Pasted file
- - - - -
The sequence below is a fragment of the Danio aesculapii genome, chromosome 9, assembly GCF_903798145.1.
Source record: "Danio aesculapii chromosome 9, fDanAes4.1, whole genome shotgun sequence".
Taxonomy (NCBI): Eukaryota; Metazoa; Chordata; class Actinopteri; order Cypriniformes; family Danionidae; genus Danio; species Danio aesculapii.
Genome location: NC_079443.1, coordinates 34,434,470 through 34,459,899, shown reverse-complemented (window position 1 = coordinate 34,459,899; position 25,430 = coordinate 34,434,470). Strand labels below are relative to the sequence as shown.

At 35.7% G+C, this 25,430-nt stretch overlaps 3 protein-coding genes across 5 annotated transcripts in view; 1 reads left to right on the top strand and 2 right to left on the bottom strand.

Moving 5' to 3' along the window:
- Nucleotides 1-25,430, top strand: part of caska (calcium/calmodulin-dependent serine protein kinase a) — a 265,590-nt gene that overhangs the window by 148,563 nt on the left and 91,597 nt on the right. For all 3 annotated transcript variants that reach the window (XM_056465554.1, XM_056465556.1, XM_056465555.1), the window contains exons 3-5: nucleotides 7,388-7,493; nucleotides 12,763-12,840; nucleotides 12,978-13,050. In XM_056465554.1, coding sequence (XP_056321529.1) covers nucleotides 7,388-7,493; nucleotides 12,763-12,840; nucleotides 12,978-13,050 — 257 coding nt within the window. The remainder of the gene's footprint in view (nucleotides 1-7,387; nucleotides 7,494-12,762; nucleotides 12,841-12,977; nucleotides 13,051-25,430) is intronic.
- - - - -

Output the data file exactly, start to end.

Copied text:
The sequence below is a fragment of the Danio aesculapii genome, chromosome 9, assembly GCF_903798145.1.
Source record: "Danio aesculapii chromosome 9, fDanAes4.1, whole genome shotgun sequence".
Taxonomy (NCBI): Eukaryota; Metazoa; Chordata; class Actinopteri; order Cypriniformes; family Danionidae; genus Danio; species Danio aesculapii.
Genome location: NC_079443.1, coordinates 34,434,470 through 34,459,899, shown reverse-complemented (window position 1 = coordinate 34,459,899; position 25,430 = coordinate 34,434,470). Strand labels below are relative to the sequence as shown.

At 35.7% G+C, this 25,430-nt stretch overlaps 3 protein-coding genes across 5 annotated transcripts in view; 1 reads left to right on the top strand and 2 right to left on the bottom strand.

Moving 5' to 3' along the window:
- Nucleotides 1-25,430, top strand: part of caska (calcium/calmodulin-dependent serine protein kinase a) — a 265,590-nt gene that overhangs the window by 148,563 nt on the left and 91,597 nt on the right. For all 3 annotated transcript variants that reach the window (XM_056465554.1, XM_056465556.1, XM_056465555.1), the window contains exons 3-5: nucleotides 7,388-7,493; nucleotides 12,763-12,840; nucleotides 12,978-13,050. In XM_056465554.1, coding sequence (XP_056321529.1) covers nucleotides 7,388-7,493; nucleotides 12,763-12,840; nucleotides 12,978-13,050 — 257 coding nt within the window. The remainder of the gene's footprint in view (nucleotides 1-7,387; nucleotides 7,494-12,762; nucleotides 12,841-12,977; nucleotides 13,051-25,430) is intronic.